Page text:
What if algorithms were people just like us?

What happens when you put a gifted creator up against an educated critic? A whole lot. This interplay between an excitable artist and a well-read critic has been happening for decades, often producing some of the period’s best pieces of art. We’re fascinated by this exchange and harness it to produce never before seen pieces that pose as many questions as they answer.

We have created a smart AI made up of two halves. One half is The Artist, whom we call Isaac. The other half is The Critic, called Alexander. Together they work in a cycle of creation and judgement, and the pieces that escape this cycle are the ones that make it to ART AI Gallery.

This is the story of how we do it.

Isaac lifts his pencil and scans the empty page ahead of him. Leaning over his pockmarked desk, face twisted in thought, he begins to draw lines and angles. He shades, contours and leaves space blank as he sees fit, pausing every moment or so to eye up his picture.

One floor above him is his father, Alexander. He is slumped in a threadbare armchair, cradling a book, glasses perched on the crest of his nose. They threaten to fall off every time he turns his face to the walls filled with books; some leather bound and coming apart at the spine, others more recent and displaying bold images of the latest trends and fashions. Alongside the books are paintings, old and new, oil and pastel, framed and naked; they all jostle for position on the crowded walls.

Isaac and Alexander rarely talk. Alexander was a learned professor of art and devoted his time to studying all manner of beauty and truth that humans have created. Isaac was too young to join such conversations and would instead spend his time alone in his room, drawing. Isaac often asked to be let into his father’s study so he could see the things which his father seemed so obsessed with, but Alexander would never allow it.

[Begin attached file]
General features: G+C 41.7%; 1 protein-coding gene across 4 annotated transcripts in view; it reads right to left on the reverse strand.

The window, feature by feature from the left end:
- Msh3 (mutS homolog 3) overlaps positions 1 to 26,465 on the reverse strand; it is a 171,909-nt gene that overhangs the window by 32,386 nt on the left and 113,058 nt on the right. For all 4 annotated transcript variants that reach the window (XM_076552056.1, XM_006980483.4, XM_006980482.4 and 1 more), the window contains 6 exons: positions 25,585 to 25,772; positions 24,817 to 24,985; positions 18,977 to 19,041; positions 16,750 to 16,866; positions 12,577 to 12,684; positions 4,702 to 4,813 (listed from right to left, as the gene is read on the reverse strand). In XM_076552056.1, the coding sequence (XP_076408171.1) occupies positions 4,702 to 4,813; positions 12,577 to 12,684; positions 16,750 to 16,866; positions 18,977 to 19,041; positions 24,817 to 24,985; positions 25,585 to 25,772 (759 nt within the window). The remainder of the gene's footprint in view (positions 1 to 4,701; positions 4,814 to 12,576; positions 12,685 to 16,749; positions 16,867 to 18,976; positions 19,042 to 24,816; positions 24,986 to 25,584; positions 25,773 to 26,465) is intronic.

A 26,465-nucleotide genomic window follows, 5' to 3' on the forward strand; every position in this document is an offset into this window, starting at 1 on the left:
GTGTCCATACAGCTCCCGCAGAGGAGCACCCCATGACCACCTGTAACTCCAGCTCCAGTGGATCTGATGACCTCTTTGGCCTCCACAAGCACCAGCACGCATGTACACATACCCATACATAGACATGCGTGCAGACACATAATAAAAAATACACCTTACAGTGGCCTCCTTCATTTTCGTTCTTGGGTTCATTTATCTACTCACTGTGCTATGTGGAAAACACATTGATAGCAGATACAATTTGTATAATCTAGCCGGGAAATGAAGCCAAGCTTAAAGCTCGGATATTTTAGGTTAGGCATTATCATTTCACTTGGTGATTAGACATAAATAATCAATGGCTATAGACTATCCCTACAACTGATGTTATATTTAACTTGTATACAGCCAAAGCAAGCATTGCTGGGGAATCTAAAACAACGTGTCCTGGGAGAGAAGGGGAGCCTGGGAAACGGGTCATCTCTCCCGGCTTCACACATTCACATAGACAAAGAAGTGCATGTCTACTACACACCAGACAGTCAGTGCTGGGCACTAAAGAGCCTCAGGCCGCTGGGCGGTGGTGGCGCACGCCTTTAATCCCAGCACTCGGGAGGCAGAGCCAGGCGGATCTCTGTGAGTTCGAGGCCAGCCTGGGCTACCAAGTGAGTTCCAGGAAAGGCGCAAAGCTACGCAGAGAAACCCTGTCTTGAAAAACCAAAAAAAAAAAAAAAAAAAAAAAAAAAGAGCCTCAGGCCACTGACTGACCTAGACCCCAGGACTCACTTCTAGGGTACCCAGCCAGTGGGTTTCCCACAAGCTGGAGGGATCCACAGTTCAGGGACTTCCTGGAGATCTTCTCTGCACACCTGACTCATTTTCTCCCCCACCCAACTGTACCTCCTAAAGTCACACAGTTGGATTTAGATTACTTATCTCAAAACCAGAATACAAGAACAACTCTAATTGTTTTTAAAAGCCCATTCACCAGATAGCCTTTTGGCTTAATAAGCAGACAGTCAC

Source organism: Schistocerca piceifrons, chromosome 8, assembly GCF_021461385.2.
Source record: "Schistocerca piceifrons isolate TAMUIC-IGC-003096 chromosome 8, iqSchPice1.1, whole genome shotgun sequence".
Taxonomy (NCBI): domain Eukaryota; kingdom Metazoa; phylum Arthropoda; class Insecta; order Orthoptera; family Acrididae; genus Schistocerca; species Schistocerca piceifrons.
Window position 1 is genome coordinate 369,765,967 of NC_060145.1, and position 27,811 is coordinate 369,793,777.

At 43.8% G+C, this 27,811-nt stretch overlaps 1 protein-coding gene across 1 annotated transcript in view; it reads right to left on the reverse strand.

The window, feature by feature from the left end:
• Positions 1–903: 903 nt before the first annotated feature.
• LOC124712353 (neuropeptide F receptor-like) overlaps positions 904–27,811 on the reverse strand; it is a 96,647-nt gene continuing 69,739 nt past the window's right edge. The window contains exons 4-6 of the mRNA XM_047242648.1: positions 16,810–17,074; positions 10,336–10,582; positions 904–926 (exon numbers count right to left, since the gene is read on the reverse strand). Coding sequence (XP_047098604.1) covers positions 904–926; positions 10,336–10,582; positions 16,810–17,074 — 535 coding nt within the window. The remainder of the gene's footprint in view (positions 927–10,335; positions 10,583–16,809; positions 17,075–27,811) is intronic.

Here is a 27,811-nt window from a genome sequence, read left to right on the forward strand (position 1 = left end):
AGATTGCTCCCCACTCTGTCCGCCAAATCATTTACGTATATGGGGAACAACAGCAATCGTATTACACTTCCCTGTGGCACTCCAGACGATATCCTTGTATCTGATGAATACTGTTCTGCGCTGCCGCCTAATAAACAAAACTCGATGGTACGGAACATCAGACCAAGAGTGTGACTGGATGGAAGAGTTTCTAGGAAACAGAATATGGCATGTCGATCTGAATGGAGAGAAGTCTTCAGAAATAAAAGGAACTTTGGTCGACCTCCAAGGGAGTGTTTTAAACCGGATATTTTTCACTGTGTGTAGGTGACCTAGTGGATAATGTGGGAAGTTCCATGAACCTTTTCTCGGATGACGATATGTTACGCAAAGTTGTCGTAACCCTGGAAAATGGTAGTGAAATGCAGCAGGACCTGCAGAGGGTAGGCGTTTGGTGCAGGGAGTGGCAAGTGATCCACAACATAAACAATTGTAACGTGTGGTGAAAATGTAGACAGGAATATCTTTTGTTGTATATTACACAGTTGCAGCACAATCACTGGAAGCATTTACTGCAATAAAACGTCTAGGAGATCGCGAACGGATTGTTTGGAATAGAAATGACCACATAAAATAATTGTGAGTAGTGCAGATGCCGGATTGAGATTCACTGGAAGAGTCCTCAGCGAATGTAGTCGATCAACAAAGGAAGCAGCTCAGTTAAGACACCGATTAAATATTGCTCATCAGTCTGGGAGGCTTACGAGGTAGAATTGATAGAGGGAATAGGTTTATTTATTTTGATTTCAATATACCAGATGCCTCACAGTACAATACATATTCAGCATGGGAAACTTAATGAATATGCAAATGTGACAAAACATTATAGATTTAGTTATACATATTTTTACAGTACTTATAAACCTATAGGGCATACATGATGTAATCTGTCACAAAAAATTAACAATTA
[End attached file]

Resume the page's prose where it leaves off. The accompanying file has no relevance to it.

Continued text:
“Your ignorance gives you originality”, he would often say. “If I showed you what has been made before you, you would be taken in by their beauty and only try to copy it.”

“But how can I draw beautiful things if I don’t know what beautiful things look like?” Isaac would ask, eyes wide.

“My boy”, Alexander would reply, bending down to grasp his son by his shoulders. “The most beautiful things are the ones that no one has seen yet”

The conversation would end with Isaac feeling depleted, shoulders slumped and filled with a longing to try and find this beauty that his father seemed so obsessed with. He began to scribble, uncontrollably and at random. The pictures he produced were often ugly and confused, but every time he completed one, he would go upstairs, knock on the door to his father’s study and present it. Every time his father would answer the door, reach for the picture and retreat back inside for a few moments. No longer than a minute would pass before Alexander would re-emerge shaking his head.

“My boy, this is nothing close to what hangs in my study. You must try again”.

Down Isaac would go, consumed with the drive to try again. Over and over again he knocked on the door, and over and over again his father would send him away.

Before long, his father began to offer him advice on what worked and what didn’t. Alexander would look at a lake or a structure in the picture and nod approvingly, or he’d trace a line with his finger and tell Isaac that it reminded him of the style of a classical painter.

As the days passed, Alexander would disappear into his study with Isaac’s paintings for longer moments of time. He would hold them up against pictures on the wall and compare them to the collections he had in his many books.